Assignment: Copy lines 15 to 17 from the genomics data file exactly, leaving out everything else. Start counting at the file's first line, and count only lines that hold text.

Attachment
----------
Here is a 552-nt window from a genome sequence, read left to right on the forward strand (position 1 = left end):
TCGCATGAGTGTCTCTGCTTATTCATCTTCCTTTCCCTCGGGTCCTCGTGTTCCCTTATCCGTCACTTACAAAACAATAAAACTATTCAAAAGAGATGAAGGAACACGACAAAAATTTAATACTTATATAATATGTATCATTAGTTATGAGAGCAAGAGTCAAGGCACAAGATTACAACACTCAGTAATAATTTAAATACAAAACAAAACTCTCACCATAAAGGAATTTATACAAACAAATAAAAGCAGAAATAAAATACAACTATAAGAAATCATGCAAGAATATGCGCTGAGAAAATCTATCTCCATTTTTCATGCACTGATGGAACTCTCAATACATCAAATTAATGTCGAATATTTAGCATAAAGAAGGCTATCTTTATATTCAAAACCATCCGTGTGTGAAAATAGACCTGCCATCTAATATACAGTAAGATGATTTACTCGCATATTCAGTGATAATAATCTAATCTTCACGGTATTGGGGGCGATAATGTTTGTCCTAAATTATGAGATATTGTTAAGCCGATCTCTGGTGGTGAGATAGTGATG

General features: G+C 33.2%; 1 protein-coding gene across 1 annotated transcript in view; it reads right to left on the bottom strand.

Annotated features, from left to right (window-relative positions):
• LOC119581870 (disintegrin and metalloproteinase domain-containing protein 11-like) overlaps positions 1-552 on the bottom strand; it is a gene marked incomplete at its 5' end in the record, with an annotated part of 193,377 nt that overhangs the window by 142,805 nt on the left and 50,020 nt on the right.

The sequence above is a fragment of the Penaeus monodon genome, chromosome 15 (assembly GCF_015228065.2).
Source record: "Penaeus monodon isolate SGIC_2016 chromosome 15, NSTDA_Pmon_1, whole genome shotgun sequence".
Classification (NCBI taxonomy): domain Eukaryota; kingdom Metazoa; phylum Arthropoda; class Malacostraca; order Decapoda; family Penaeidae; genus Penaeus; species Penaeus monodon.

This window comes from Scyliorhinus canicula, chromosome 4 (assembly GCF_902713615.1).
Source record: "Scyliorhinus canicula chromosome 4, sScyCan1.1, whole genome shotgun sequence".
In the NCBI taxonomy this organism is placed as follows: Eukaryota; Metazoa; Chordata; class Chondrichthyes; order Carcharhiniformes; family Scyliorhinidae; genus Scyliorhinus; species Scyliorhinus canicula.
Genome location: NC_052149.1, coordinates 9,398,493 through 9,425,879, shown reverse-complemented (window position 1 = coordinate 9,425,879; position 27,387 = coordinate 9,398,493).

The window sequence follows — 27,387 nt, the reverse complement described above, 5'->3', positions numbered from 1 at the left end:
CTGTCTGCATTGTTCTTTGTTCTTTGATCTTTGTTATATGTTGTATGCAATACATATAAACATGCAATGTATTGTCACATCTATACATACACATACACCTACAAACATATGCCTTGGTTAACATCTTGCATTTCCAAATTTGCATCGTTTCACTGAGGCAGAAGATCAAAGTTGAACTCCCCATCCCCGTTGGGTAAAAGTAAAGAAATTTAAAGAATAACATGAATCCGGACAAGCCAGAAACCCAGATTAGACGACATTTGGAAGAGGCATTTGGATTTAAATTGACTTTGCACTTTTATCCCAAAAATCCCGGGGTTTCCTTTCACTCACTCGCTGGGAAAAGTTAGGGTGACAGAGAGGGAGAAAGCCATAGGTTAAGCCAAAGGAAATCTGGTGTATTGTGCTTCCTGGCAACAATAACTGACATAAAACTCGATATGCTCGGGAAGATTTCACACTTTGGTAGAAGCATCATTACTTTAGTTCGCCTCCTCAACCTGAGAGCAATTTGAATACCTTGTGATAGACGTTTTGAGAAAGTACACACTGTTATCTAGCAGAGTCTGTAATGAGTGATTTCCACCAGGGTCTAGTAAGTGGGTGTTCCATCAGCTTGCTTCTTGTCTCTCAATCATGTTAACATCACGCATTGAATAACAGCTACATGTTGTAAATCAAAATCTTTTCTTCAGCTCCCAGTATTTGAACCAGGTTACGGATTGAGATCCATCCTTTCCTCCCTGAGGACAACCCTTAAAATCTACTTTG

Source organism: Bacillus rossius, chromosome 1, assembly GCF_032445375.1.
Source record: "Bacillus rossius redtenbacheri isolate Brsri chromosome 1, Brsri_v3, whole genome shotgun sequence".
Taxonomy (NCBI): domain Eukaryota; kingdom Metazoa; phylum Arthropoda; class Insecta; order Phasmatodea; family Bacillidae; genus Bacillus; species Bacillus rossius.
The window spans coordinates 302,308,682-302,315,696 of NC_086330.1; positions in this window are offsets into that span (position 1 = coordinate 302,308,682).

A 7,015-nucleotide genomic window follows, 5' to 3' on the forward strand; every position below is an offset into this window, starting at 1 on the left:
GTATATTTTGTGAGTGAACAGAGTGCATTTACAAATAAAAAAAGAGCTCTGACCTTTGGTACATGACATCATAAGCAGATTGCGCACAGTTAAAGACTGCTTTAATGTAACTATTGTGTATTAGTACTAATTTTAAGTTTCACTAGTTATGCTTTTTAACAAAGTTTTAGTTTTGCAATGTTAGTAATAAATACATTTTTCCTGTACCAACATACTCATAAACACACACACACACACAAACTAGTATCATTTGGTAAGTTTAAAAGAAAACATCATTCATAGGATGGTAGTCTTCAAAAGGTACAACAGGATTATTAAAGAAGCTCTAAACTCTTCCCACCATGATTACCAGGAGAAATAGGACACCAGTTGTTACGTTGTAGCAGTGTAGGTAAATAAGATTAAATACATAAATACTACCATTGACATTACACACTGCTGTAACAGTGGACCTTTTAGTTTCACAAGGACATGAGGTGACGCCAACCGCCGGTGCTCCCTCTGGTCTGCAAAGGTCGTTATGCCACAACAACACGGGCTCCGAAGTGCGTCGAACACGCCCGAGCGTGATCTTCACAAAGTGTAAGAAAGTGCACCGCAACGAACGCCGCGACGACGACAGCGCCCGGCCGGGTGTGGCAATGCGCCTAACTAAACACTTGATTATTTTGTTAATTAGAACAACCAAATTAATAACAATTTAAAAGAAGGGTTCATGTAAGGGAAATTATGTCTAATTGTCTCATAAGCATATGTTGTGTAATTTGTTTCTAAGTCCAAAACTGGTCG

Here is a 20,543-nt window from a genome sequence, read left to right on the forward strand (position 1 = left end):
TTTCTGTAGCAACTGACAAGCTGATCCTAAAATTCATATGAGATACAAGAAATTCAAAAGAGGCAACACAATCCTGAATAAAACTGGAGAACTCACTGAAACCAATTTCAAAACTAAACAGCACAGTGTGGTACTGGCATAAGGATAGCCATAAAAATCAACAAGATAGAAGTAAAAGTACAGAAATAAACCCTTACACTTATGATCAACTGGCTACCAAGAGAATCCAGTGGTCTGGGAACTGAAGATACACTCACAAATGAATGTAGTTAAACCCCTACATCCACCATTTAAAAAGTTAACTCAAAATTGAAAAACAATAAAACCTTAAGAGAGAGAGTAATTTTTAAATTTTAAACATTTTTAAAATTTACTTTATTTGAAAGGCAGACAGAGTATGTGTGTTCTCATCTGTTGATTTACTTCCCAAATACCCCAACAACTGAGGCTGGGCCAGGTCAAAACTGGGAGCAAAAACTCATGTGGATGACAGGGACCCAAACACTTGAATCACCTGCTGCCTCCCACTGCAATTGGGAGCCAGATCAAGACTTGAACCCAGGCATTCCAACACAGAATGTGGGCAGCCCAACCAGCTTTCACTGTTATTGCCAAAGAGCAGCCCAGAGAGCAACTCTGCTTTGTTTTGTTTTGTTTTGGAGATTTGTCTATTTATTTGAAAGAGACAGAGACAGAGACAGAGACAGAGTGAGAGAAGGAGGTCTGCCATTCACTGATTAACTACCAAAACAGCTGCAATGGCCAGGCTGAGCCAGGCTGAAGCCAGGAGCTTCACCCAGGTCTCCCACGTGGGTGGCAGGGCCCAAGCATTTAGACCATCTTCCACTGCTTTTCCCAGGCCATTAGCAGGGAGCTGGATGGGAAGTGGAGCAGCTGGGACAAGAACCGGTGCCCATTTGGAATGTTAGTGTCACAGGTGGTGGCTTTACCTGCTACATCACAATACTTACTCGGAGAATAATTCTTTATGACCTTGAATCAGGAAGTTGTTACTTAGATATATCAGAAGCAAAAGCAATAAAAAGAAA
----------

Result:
Source organism: Bacillus rossius, chromosome 1, assembly GCF_032445375.1.
Source record: "Bacillus rossius redtenbacheri isolate Brsri chromosome 1, Brsri_v3, whole genome shotgun sequence".
Taxonomy (NCBI): domain Eukaryota; kingdom Metazoa; phylum Arthropoda; class Insecta; order Phasmatodea; family Bacillidae; genus Bacillus; species Bacillus rossius.